I can't imagine anyone who self-identifies as a blogger not having a strong reaction to the endless New York Times Magazine ramble by one Emily Gould, who is apparently a Well-Known Blogger (of whom I've never heard until today, since I've never looked at "Gawker.com"). In a nutshell, Ms. Gould has spent her journalistic youth in a snarky self-created fishbowl, and now regrets her more disastrous Internet overshares (except for this one last time when she'll tell us all about them in gruesome detail). The online readers' comments on the piece are predictable and devastating, of the "Why would the Times give 10 pages to this narcissistic drivel?" variety, with a Paul Lyndian "Kids Today!" harrumph factor.
Ms. Gould and her post-adolescent agonies are of secondary interest to me; what would be a shame would be if her angst were mistaken for "typical blogging." As someone pointed out at the recent Brooklyn Blogfest, the term "blog" has expanded so wildly that it is now no more informative than the word "book." The political screed-howlers and the Who-I-Boinked gossip girls apparently pull in the big numbers (filling, therefore, some demand, even if it's only for cubicle time-sucking, I guess). But the world of online journaling is as vast as...the world itself. Many of the Times commenters sternly advised Ms. Gould to do something worthwhile with her copious free time, to "get a life" (building latrines in Guatamala was recommended). In doing so, they betrayed an earnest innocence of the staggering amount of work, prayer, art, activism, exploration, learning, and fellowship that already takes place in the blogosphere, once one gets out of the tawdry front window of sex and politics. One could argue that Ms. Gould could save the world more efficiently by staying in her symbolic pajamas and blogging about Guatamalan latrine-building, thus knitting together through the mystery of Google every latrine-construction wonk and Guatamalan do-gooder on the planet into a force for good.
Of course, the real question raised for those of us who blog is: Why am I doing this, and am I a solipsistic oversharing ninny, too? I've given it plenty of thought, actually. Both my blogs began as ways to write for pleasure, to get back the joy of writing about what I love instead of what I'm paid to promote. (Even if that happens to be New and Effective Pharmacological Options for a Serious Medical Condition; Ask Your Doctor for More Information!) I've set myself some basic limits on how far family and friends are involved or identified, on what kind of language I'll use, on how personal I'll get; occasionally I bend those rules. In choosing topics, I usually opt for personal delight over readership stats, although I recognized Ms. Gould's crackhead-like response to a spike in readers just as Frodo recognized a bit of himself in Gollum, slavering for the Precious.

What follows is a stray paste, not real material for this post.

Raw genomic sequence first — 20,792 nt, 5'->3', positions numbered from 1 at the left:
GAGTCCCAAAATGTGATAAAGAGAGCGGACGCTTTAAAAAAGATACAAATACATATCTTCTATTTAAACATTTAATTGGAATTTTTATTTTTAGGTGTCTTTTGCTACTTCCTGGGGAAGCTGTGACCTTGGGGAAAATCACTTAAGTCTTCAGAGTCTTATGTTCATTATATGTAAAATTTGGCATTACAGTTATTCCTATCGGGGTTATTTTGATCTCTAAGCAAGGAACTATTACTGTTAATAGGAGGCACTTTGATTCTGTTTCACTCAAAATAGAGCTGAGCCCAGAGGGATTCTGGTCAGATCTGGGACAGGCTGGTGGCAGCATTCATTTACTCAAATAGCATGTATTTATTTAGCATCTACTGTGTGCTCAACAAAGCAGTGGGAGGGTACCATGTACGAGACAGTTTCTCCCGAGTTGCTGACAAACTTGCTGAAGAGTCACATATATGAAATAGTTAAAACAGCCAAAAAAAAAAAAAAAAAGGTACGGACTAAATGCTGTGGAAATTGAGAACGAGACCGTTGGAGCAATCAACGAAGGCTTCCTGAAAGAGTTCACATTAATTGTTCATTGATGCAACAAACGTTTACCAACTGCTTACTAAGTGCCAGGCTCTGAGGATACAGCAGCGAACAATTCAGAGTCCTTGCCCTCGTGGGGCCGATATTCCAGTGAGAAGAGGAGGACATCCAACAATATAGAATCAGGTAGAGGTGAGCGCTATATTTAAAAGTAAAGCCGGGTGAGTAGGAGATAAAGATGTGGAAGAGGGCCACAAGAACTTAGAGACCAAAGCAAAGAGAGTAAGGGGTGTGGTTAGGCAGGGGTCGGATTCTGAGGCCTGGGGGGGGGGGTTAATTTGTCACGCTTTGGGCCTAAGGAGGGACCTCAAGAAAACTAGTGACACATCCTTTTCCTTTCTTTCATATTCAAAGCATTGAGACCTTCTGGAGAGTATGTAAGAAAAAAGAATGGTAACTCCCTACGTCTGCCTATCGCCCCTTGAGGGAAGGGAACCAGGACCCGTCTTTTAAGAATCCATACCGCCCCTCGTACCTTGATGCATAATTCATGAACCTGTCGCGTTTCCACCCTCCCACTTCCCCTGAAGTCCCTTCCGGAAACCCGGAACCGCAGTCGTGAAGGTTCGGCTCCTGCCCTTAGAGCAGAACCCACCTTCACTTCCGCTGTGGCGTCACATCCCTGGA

I've come to the conclusion that "blogging" is at heart about two things: our passions, and our longing to share them (which is to say, our dire craving for human connectedness). If my governing passion is my ego, then a blog about myself will be an extension of that self: vulnerable, narcissistic, and ultimately empty and sad. But so many people are sharing so many other passions--and not just the infinite sexual permutations that define the Internet's mucky bottomlands. It would be a shame if Ms. Gould were seen, especially by the Times' cautious old-media types, as the Ur-Blogger, wallowing in pointless self-exposure.
In the few years I've been noodling around the blogosphere, I've been gobsmacked at how many ways passion and connectedness can combine to make a better world. There are bloggers out there (funny, wildly readable, deeply moving) who are creating virtual communities for every rare disease and devastating disability known to man. There are photographers documenting secret gardens and public places in ways no one's ever seen before. Skills that once were esoteric and daunting--from cycling to knitting, from manuscript illumination to coding HTML--are now vast open workshops filled with eager neophytes and seasoned mentors in fluid, endless communication. Weasels are being exposed, flim-flammers outed. There is also endless silliness--I lost count at 50 when I tried to enumerate the Web's pug-dog blogs--but sometimes, silliness is what's needed.
And there are house blogs, where people who struggle with creaky old homes can trade stories, find sympathy, and get tips on grouting. I understand there is even a blog where some gal in Brooklyn brings you along every day to Prospect Park and shows you something marvelous. If in the course of reading my stuff, you find me, myself, and I appalling or fascinating, my Gollum-ego will, I admit, throb with some pixellated satisfaction. At some level, we're all "attention whores." But I can't imagine a blog that was All About Me any more than I would fancy a life that was All About Me. There are so many more intriguing things to blog about, and to live for.
I will give the last word to George Bernard Shaw, who would have made one mad mother of all bloggers, baby:
This is the true joy in life, the being used for a purpose recognized by yourself as a mighty one; the being a force of nature instead of a feverish, selfish little clod of ailments and grievances complaining that the world will not devote itself to making you happy.
I am of the opinion that my life belongs to the whole community, and as long as I live it is my privilege to do for it whatever I can.
I want to be thoroughly used up when I die, for the harder I work the more I live. I rejoice in life for its own sake. Life is no "brief candle" for me. It is a sort of splendid torch which I have got hold of for the moment, and I want to make it burn as brightly as possible before handing it on to future generations.
--Preface, Man and Superman
Illustration: Edward Gorey